There are hundreds of love stories around us Romeo & Juliet, Heer & Ranjha, Raj & Simran etc. Still one of the praiseworthy stories that live in the heart of every Indian is of Shree Ram and Sita. If by any chance there was a camera 7000 years ago then we might have pictures like Ranbir and Alia but unfortunately, we did not. But what if there is live evidence from that time, not pictures but handmade paintings from Ramayan? Because we do! Indian and Nepalese art forms namely Madhubani Paintings are stills from the stories of Ramayan. And Rooftop will take you on a journey where you will get to know every aspect of this legendary folk art of India.

Image credits: Amazon (L); Novica (M), Alamy (R)

Origin & History of Madhubani Painting

Mithila, a region in the state of Bihar, northern India and some parts of Nepal has an important tradition of knowledge in form of Madhubani painting.  It is also the prime exporter of Madhubani art. Generally, eye catching geometric shapes characterise this painting. These paintings depict particle occasions such as birth, marriage and festivals like Holi, Surya Shasti, Kali Puja, Upanayana and Durga Pooja. 

Women’s of various communities created the Madhubani painting. Mithila Painting is majorly a wall art but recently paper and canvas are also used for drawing. Freshly plastered mud walls and floors of the hut were the prime places for drawing but over time it is done on handmade paper and canvas.

Commonly depicted subjects in the painting are Shree Ram and Sita marriage, Shiva and Parvati unison and festivals, sun or moon. The origin of this art is the place it gets the name Madhubani, which is from a district of Madhubani that means ‘a forest of honey’. Initially, it belonged to the upper class and later women from the various communities took the painting into their hands. The women breathed an air of life in these paintings by creating resonating paintings of mythological figures, animals, and various elements of nature. Secondly, they made use of natural dyes and hues applying them with twigs, fingers and matchsticks.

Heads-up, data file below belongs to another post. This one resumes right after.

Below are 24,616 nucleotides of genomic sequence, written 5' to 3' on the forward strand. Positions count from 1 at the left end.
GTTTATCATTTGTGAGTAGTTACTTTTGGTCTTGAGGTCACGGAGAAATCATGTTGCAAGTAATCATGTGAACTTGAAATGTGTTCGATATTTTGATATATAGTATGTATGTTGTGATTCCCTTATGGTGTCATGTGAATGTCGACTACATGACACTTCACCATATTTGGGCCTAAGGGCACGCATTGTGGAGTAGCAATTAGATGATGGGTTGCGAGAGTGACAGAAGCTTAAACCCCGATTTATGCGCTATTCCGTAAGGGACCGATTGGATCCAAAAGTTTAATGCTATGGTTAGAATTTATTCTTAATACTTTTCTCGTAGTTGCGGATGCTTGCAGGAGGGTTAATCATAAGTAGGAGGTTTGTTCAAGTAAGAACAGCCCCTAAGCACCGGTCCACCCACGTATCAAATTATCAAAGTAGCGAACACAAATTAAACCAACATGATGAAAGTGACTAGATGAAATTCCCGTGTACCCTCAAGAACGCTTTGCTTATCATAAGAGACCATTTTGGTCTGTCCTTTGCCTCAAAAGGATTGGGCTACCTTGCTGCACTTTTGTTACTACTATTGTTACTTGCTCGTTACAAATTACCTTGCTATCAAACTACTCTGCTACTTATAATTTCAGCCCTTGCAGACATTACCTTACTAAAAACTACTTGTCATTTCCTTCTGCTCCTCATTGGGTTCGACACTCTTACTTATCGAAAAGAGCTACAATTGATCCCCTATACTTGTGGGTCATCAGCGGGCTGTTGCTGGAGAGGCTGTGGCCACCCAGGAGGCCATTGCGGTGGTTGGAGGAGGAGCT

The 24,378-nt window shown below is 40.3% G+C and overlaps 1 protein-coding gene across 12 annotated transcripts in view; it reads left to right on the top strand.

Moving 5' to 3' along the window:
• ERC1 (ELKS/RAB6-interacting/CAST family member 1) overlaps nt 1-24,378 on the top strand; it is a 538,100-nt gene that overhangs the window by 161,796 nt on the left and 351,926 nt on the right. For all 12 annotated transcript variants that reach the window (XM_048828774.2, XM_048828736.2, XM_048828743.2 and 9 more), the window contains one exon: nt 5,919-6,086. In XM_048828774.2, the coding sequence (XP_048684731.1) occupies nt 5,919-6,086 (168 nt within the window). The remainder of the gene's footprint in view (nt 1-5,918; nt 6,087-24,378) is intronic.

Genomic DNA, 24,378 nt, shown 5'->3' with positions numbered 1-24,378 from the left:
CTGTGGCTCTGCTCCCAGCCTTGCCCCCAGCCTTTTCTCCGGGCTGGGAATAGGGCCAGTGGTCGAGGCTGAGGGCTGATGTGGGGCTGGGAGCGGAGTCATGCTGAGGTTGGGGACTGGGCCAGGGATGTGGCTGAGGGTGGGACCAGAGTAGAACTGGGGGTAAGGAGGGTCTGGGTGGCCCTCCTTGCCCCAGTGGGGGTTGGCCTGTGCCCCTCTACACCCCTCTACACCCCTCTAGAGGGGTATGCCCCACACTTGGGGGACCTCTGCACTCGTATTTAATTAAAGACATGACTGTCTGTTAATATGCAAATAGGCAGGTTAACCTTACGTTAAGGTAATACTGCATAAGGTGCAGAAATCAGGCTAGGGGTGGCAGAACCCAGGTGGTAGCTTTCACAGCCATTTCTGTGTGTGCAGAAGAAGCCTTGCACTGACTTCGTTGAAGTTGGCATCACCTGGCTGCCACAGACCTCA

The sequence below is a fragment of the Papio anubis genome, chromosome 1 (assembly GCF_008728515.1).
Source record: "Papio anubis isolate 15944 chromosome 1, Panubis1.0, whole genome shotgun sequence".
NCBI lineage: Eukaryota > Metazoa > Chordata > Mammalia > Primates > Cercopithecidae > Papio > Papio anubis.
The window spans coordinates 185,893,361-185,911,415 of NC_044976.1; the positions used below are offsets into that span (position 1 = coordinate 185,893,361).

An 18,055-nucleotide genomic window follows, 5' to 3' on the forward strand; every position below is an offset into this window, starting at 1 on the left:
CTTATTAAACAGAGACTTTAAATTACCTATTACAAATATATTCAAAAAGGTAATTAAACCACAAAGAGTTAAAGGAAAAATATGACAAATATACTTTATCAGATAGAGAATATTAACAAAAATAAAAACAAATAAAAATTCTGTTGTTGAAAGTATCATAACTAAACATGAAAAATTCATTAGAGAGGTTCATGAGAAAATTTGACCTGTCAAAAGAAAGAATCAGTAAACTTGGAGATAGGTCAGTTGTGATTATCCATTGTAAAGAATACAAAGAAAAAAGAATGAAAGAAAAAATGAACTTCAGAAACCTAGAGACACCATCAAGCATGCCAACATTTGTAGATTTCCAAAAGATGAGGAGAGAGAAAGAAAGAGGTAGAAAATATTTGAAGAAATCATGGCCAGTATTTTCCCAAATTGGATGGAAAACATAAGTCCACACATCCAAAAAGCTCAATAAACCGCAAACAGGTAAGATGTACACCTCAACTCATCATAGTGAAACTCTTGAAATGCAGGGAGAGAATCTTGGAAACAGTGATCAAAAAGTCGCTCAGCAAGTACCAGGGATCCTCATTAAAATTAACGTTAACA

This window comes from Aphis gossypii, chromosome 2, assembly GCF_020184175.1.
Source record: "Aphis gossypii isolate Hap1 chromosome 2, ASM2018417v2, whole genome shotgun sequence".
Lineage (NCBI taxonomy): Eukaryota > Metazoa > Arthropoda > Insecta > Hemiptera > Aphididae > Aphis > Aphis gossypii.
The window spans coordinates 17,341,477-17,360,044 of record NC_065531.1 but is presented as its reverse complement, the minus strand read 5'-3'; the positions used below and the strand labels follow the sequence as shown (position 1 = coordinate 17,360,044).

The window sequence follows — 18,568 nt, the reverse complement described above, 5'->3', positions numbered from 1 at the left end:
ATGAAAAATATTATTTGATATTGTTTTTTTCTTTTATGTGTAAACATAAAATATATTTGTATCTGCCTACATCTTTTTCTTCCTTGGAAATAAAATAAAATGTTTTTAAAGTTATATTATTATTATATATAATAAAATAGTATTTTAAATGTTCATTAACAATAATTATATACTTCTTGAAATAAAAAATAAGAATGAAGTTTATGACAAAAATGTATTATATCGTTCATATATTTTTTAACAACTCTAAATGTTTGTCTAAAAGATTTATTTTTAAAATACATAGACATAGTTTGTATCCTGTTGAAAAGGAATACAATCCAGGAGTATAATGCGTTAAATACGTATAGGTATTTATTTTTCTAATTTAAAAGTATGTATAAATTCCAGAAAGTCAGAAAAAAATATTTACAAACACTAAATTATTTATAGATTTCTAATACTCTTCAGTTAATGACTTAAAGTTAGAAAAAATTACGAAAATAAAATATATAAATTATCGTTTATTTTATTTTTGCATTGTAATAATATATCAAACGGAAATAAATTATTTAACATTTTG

Designs & Colours

Since various communities practise Madhubani, this art has various styles. The 5 widely known styles are Tantrik, Kohbar, Bharni, Godna, and Katchni, all being different from one another. Dues to its unique styling it occupied a special place in the royal courts and events like weddings. Its intriguing mathematical patterns make it further intriguing. 

Colour and pigments are extracted from natural elements. It can be powdered rice, turmeric, indigo, pollen, flowers, sandalwood, and leaves of various plants and trees. Other natutral elements give desired colour accordingly. Artists prepare these colours themselves. There is no room for emptiness in the painting. As blank spaces are filled with motifs of flowers, birds or geometric patterns.  A double line is preferred for borders.

Image credits: Cultural India (L); Novica (M); Memeraki (R)

Significance of Madhubani Painting

A well-known face of Indian folk art is Madhubani and it symbolises the creativity and compassion of its people. This painting depicts the psychology of the society to which it belongs; it also reflects the morals, customs, rituals, and values of the region compellingly. It flaunts feminism as women draw it on a large scale. They are carrying the legacy of Sita who is known to be a woman with great character and independence. Women’s dominance is a prime feature of this folk art. The art form is sensitive and selective in its artistic expressions. 

Taking a step further to popularise this art Rooftop conducts workshops with expert artists. Educating the know-hows of Mithila art. You are missing out on the greatest art experience. Register now and be a part of India’s Leading art community. 

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